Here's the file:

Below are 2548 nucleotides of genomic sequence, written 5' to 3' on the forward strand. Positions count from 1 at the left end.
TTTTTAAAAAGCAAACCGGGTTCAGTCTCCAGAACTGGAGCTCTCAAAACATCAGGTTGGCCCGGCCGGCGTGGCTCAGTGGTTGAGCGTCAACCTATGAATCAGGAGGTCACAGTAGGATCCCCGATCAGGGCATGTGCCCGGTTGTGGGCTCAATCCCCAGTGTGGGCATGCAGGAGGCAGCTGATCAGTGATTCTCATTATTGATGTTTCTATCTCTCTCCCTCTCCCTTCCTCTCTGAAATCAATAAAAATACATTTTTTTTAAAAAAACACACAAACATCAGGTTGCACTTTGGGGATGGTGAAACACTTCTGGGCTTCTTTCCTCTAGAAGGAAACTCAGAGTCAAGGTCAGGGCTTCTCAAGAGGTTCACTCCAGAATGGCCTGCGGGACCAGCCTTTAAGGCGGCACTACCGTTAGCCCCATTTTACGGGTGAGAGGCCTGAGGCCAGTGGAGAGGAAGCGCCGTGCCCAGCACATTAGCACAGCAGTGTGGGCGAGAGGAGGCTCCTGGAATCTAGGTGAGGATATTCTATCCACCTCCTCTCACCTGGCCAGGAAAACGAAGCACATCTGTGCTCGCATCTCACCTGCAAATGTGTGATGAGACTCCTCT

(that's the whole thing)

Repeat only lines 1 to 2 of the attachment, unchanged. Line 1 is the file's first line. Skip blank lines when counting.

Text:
Below are 2548 nucleotides of genomic sequence, written 5' to 3' on the forward strand. Positions count from 1 at the left end.
TTTTTAAAAAGCAAACCGGGTTCAGTCTCCAGAACTGGAGCTCTCAAAACATCAGGTTGGCCCGGCCGGCGTGGCTCAGTGGTTGAGCGTCAACCTATGAATCAGGAGGTCACAGTAGGATCCCCGATCAGGGCATGTGCCCGGTTGTGGGCTCAATCCCCAGTGTGGGCATGCAGGAGGCAGCTGATCAGTGATTCTCATTATTGATGTTTCTATCTCTCTCCCTCTCCCTTCCTCTCTGAAATCAATAAAAATACATTTTTTTTAAAAAAACACACAAACATCAGGTTGCACTTTGGGGATGGTGAAACACTTCTGGGCTTCTTTCCTCTAGAAGGAAACTCAGAGTCAAGGTCAGGGCTTCTCAAGAGGTTCACTCCAGAATGGCCTGCGGGACCAGCCTTTAAGGCGGCACTACCGTTAGCCCCATTTTACGGGTGAGAGGCCTGAGGCCAGTGGAGAGGAAGCGCCGTGCCCAGCACATTAGCACAGCAGTGTGGGCGAGAGGAGGCTCCTGGAATCTAGGTGAGGATATTCTATCCACCTCCTCTCACCTGGCCAGGAAAACGAAGCACATCTGTGCTCGCATCTCACCTGCAAATGTGTGATGAGACTCCTCT